# Explaining Newton Polygon for proving irreducibility of polynomial in $\mathbb{Z}[x]$ in elementary way

In this question of mine Proving irreduciblity over $\mathbb{Z}$ I was recommended to read Newton Polygon. Also this appears to be an interesting topic. Also I am currently studying irreducibility of polynomials and I saw somewhere that Newton Polygon provides motivation Eisenstein's irreducibility criterion. But I could not understand the content in the links. But I am in high school and my scope is uptil Olympiad level math and i dont know about Abstract Alegbra an p-adics.

So, can anyone explain what Newton Polygons are or some elementary special case of it. Any links would also be great.

I'll try to be as elementary as possible. Take $P\in \mathbb{Q}[X]$ a polynomial of degree $n\in \mathbb{N}^*$. We are interested in its decomposition in irreducible factors in $\mathbb{Q}[X]$.

## Valuation

Let $p$ be a fixed prime number. I will write $v(x)$ for the $p$-adic valuation of $x\in \mathbb{Q}$, meaning that it is the power of $p$ that appears in its prime factorisation ; note that $v(x)\geqslant 0$ if $x\in \mathbb{Z}$, but in general $v(x)$ may be negative, for instance $v(1/p^2)=-2$ (also, $v(0)=\infty$, more or less by convention).

## The Newton polygon

Now take the points in the real plane defined by $A_i = (i,v(a_i))$ for $i=0,\dots,n$, where $P=\sum a_k X^k$. If $a_i=0$ for some $i$, then $a_i$ does not appear on the plane (it is consistant with what follows to imagine that it exists as a point at infinity, but it doesn't matter). The Newton polygon of $P$ (with respect to $p$, implicitly) is the lower convex hull of these points. What does it mean ? You start with $A_0$, then take the segment from $A_0$ to some $A_i$ that has the lowest possible slope. Then you take the segment from this $A_i$ to some $A_j$ (with $j>i$) that has the lowest possible slope. You keep going until you arrive at $A_n$. You can also think of it as taking a string from below the points and pulling it upward, then see what shape it takes when you can't pull it anymore.

Now what you get is not a real polygon, but rather a broken line, made of segments having increasing slopes, starting from $A_0$ and stopping at $A_n$. It is very important to note that drawing it is completely trivial, you just have to find the exponent of $p$ in the coefficients.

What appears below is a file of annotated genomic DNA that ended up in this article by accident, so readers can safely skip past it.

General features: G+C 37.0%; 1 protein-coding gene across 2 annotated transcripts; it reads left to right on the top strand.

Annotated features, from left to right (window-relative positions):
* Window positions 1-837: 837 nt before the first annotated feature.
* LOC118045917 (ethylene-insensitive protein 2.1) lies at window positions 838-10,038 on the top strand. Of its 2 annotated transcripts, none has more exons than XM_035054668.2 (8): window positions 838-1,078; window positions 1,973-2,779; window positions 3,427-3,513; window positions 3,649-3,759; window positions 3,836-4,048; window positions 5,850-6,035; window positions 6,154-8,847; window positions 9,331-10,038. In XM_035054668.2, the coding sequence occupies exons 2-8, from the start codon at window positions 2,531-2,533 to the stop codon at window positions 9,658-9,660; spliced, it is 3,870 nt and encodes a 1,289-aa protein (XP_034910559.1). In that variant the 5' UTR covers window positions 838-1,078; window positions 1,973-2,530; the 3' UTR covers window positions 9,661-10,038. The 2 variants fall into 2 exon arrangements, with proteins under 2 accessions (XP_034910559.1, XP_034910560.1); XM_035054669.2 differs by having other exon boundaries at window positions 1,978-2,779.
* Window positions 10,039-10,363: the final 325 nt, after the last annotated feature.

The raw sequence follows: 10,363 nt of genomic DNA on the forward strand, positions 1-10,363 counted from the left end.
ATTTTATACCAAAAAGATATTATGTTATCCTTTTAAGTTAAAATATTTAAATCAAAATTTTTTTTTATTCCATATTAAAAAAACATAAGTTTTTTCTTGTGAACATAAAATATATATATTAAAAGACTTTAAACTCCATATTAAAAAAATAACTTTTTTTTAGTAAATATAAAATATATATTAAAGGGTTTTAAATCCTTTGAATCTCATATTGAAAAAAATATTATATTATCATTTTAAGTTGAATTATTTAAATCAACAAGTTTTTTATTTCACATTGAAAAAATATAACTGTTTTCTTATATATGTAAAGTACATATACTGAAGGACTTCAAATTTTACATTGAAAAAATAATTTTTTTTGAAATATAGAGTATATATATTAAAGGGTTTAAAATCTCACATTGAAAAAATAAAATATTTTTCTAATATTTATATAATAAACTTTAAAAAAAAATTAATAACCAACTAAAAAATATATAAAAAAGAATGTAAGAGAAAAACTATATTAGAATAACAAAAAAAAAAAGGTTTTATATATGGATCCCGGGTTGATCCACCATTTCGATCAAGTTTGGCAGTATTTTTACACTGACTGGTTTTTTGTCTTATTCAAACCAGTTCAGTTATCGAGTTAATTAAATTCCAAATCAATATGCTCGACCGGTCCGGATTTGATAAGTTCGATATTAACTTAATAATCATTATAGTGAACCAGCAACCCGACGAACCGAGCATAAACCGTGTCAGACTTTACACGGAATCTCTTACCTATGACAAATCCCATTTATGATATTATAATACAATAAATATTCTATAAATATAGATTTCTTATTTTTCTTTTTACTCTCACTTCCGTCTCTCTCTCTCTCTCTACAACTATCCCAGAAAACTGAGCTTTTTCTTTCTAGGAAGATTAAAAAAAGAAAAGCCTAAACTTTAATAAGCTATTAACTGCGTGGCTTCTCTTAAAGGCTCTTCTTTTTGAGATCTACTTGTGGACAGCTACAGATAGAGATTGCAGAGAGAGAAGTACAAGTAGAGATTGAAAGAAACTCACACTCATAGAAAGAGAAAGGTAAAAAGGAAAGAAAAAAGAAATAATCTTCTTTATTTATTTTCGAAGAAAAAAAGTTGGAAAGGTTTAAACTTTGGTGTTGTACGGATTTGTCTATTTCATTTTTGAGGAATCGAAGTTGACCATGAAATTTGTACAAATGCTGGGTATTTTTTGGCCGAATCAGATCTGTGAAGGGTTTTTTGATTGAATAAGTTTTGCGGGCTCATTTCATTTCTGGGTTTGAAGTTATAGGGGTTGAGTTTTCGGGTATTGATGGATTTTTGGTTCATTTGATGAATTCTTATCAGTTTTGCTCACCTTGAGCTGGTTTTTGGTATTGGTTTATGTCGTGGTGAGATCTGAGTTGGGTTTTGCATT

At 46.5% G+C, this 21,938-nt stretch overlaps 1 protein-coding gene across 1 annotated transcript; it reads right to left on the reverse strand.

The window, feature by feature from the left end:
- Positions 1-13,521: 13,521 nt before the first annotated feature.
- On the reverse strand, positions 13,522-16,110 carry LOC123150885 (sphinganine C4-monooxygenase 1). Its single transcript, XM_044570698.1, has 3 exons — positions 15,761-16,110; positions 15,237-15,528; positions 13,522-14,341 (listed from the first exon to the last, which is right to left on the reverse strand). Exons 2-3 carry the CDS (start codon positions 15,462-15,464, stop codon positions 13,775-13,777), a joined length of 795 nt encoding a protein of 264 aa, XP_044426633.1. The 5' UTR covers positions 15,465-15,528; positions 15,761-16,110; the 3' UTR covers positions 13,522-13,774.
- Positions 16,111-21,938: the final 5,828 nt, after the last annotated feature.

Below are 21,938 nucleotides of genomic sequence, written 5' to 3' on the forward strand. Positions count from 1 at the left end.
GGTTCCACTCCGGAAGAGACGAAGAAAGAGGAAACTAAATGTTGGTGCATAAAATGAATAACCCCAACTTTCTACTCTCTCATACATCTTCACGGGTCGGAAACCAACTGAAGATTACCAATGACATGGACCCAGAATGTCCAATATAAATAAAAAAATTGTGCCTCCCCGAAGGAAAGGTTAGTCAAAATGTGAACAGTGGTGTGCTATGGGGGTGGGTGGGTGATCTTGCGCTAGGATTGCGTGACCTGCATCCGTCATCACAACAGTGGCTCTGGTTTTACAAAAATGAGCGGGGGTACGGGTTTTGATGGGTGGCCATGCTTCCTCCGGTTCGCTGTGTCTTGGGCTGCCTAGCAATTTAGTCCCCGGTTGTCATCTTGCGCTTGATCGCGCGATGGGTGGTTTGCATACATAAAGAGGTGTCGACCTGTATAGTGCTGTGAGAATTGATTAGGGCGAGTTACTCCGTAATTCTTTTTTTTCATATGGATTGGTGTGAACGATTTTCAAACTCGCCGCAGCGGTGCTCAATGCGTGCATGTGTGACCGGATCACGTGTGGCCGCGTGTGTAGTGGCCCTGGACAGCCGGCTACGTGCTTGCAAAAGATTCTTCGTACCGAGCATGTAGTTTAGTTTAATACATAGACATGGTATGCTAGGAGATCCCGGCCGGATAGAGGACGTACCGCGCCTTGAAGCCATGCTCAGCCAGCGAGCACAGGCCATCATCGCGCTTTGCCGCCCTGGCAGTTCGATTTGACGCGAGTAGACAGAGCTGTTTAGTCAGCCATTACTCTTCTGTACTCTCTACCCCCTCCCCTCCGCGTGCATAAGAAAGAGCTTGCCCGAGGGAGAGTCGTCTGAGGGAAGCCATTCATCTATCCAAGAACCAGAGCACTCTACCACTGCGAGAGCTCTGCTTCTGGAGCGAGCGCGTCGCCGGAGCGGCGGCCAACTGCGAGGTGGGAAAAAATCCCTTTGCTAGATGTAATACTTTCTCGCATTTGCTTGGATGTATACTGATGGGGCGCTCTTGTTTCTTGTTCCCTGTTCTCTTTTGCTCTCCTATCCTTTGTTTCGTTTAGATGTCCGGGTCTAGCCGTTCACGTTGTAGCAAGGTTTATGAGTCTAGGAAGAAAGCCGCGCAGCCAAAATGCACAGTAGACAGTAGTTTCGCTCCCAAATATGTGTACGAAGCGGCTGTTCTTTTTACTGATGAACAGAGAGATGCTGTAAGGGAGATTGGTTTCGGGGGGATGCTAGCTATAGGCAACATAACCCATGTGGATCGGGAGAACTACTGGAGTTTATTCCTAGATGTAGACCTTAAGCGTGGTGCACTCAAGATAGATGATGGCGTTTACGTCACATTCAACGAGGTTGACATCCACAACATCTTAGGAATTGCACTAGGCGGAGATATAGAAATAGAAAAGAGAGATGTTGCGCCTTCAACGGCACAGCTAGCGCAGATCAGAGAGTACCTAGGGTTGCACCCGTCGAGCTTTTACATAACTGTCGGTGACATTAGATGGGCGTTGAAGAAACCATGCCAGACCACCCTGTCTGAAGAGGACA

Lots of authors demand that $P(0)=1$, which is always possible by dividing $P$ by an appropriate power of $X$, and then by $P(0)$. It has the effect of translating the Newton polygon so that it starts from the point $A_0 = (0,0)$. It is both harmless and mostly useless except for some calculations.

Call $P$ pure if its polygon is just one straight line (no slope changes). If $P(0)=1$, it is equivalent to the fact that $v(a_i)/i\geqslant v(a_n)/n$ for all $i>0$.

## The Newton polygon of a product

The point is the following : if $Q_1,\dots,Q_r\in \mathbb{Q}[X]$ are pure, with increasing slopes, then the Newton polygon of $P=\prod Q_i$ is the concatenation of the Newton polygon of the $Q_i$, meaning that if $Q_i$ has degree $d_i$ and its Newton polygon has slope $s_i$, then the Newton polygon is made of a segment of length $d_1$ and slope $s_1$, followed by a segment of length $d_2$ and slope $s_2$ etc.

Note that if $s_i = s_{i+1}$ then the segments "fuse" in the polygon of $P$ : the product of two pure polynomials with the same slope is pure, with still the same slope.

The proof of the above statement is an interesting but painless excercice in elementary arithmetic. I strongly encourage you to try to do it, starting with the case of two polynomials of small degree to see what happens.

## Consequences

So you can hope to use the Newton polygon of $P$ to detect factorizations. There are two drawbacks:

• You have no converse : just because there are indeed slope changes in the polygon of $P$ (ie it is not pure) does not mean that there is a corresponding decomposition as a product of pure factors.

• If $P$ has a decomposition in pure polynomials each having the same slope, it will not be detected in the Newton polygon (since they will "fuse").

### First obstruction

The first point actually has a very nice solution : you do have a decomposition in pure factors, but not in $\mathbb{Q}[X]$. You have to go find it in $\mathbb{Q}_p[X]$, with $\mathbb{Q}_p$ the field of $p$-adic numbers, which is the completion of $\mathbb{Q}$ for the $p$-adic distance, just as $\mathbb{R}$ is its completion for the ordinary distance. I will assume that $p$-adic numbers are beyond the scope of your question, but this is where stuff really happens (actually it really happens in $\mathbb{C}_p$ but this is an even more complicated field : in this field, $P$ is split, and the Newton polygon gives exactly the valuations of the roots ; this is what the Newton polygon really is about).

### Second obstruction

Now for the second point, it is almost hopeless : whatever the field you work in, the product of two pure polynomials is pure, you can't change that fact. But you can make some ad hoc observation : suppose $n$ in coprime with $v(a_n)$.

Assume that $P=QR$ with $Q,R\in\mathbb{Q}[X]$ both pure of slope $s$, and also that $P(0)=Q(0)=R(0)=1$.

Then if the degree of $Q$ is $d>1$ and if $P=\sum a_k X^k$ and $Q = \sum b_k X^k$, you get $s = v(a_n)/n = v(b_d)/d$, so $dv(a_n)$ is divisible by $n$, and since $n$ is coprime with $v(a_n)$ you get that $n$ divides $d$, so $n=d$ and $R=1$.

So in this case you can deduce that $P$ is irreducible in $\mathbb{Q}[X]$. This is where you get back to Eisenstein criterion as a special case : it states that $P$ is irreducible if $v(a_0)=1$, $v(a_i)>0$ for $0<i<n$, and $v(a_n)=0$. Then dividing $P$ by $a_0$ you get $P(0)=1$ and $v(a_n)=-1$, which is indeed coprime with $n$ (and $v(a_i)\geqslant 0$ for $0<i<n$ which ensures that $P$ is pure).

• This is a great answer, thank you for writing it! – Olivier Bégassat Feb 28 at 15:42